gravy) This protein was made from altering the protein
subilisin found in fungi. The alteration made the protein
able to function in an alkaline soln. such as laundry det.

Gene Therapy
is the process of correcting
faulty DNA codes that cause genetic
diseases and disorders.

The most common way to conduct gene
therapy is to use a virus to carry a normal gene
into cells containing defective genes (basically
gene replacement)

This therapy is currently being used for Cystic
Fibrosis, Parkinson's, diabetes, and some cancers

Gel Electrophoresis uses electricity to
molecules using a gel slab.

By using electrophoresis, researchers can easily
separate and visualize charged molecules, such as
DNA fragments, RNA and proteins

The two most common types of gels are

(isolated from sea weed) and

are used to separate smaller molecules such as
proteins and very small pieces of DNA or RNA)

Agarose gels are commonly made with concentrations
ranging from 0.6% to 3% agarose in buffer (the more
concentrated the more “straining effect” the gel will

Most common gel for DNA fragment separation is .8%



The two types of stain that can be used to
visualize fragments on a gel are

Ethidium Bromide (EtBr): this is the most
common DNA gel stain; it glows orange when
mixed with DNA and exposed to UV light.

EtBr is a mutagen!!! (This means it causes cancer!)

Methylene blue: will bond with the nucleic acid
molecules, turing them a dark blue color

Methylene blue is not as sensitive as EtBr so the
banding pattern will be harder to see!

The body possesses three lines of
defense to prevent and fight off
intrusions by pathogens

The first two lines are non

The third layer is the body’s specific
immune system.

Specific immune responses are
tailored to the type of invading

Specific immune responses are triggered by


Antigen (Antibody Generator): proteins or other
molecules produced by pathogens

The key players in the specific immune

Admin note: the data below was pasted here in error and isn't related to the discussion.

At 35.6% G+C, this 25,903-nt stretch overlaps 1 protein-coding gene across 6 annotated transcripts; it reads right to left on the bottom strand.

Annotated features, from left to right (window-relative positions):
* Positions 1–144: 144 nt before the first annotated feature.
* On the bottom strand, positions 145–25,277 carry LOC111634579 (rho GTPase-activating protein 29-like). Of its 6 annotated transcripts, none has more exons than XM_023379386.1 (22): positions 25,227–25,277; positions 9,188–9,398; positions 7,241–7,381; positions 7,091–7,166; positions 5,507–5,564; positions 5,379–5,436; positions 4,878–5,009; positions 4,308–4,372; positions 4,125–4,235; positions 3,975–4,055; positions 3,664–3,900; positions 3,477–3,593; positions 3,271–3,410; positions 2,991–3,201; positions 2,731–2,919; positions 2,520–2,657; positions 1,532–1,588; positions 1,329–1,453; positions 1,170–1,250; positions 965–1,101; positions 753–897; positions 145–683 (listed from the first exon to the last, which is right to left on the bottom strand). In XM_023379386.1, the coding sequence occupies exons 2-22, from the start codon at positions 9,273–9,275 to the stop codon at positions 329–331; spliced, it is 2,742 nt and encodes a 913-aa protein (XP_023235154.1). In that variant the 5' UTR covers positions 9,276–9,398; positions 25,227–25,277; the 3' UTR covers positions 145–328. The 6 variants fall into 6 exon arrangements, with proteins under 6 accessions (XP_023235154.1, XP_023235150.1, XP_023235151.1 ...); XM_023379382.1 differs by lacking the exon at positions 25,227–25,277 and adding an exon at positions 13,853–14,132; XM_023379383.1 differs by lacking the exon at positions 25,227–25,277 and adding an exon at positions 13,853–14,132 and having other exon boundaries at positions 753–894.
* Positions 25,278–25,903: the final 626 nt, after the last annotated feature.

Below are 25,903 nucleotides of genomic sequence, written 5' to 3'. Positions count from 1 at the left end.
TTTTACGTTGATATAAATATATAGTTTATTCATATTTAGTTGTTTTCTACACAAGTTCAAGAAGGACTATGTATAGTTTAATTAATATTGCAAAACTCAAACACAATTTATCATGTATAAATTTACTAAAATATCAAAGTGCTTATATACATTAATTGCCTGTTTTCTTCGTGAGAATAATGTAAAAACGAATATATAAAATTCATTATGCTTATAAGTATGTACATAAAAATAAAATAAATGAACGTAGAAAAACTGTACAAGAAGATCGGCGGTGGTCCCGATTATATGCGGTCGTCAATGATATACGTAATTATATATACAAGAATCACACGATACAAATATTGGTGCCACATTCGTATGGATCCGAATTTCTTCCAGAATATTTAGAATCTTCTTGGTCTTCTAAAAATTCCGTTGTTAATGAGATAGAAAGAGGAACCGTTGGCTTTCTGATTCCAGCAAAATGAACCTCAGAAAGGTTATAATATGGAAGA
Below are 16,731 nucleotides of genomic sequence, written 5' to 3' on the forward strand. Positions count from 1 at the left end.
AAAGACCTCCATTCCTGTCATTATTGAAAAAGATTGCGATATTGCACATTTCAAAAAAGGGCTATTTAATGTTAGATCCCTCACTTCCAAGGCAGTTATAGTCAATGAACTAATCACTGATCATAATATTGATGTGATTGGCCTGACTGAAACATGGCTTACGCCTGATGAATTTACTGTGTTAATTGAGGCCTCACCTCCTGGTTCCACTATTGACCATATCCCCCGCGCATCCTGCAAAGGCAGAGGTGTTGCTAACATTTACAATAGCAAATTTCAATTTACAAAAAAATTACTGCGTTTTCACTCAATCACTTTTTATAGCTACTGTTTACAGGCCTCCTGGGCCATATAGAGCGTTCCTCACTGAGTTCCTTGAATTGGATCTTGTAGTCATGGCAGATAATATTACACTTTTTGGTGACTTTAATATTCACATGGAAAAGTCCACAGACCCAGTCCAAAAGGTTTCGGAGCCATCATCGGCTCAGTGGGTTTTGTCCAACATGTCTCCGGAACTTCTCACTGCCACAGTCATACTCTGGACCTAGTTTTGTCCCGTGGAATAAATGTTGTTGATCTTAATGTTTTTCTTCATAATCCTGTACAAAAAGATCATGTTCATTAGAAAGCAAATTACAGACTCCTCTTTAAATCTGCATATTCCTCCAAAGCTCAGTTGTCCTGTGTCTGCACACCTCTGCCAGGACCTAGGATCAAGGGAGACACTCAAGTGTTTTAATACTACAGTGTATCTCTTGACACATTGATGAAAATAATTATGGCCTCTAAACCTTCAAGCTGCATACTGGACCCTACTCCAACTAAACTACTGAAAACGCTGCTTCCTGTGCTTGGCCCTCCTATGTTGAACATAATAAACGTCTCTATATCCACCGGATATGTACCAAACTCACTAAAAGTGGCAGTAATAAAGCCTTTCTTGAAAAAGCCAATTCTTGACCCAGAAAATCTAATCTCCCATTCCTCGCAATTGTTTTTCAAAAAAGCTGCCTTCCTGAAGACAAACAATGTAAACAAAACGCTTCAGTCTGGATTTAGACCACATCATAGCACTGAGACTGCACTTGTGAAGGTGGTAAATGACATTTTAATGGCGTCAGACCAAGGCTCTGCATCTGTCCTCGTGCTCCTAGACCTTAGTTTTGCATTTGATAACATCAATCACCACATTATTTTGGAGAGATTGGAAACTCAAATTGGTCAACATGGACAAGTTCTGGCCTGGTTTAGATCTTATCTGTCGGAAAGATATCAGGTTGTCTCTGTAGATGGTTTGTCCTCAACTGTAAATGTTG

response are the
dendritic cells, macrophages,
and small white blood cells called B
lymphocytes (B cells) and T lymphocytes (T

Phagocytic macrophages and dendritic cells break
down pathogens and display antigenic fragments
from the pathogens on the surface of their cell

The B cells and T cells circulate through the body in
the blood and lymph looking for these displayed
antigenic fragments.

When the T cells see the displayed
antigenic fragment, they stimulate specific
B cells to reproduce and generate

designed against the specific
structure of the antigen that was

Antibodies (immunoglobulins):
a group of
serum proteins that are found in the
bloodstream that have a y
shaped structure but
have different antigen binding sites at their

Antigen binding sites are designed to fit the
shape of specific antigens

Antibodies bind to antigens like a lock
and key forming an antigen

When the Ab/Ag complex forms it marks
the invading organism/antigen for
destruction by phagocytic cells

It also stimulates additional immune

ELISA: Enzyme Linked Immunosorbant Assay

This assay is based on the principle that antibodies
are produced in the response to pathogens

The antibodies attach to their antigen targets with
great specificity to form Ag/Ab complexes.

There are two types of ELISA tests

Indirect ELISA:

Direct ELISA: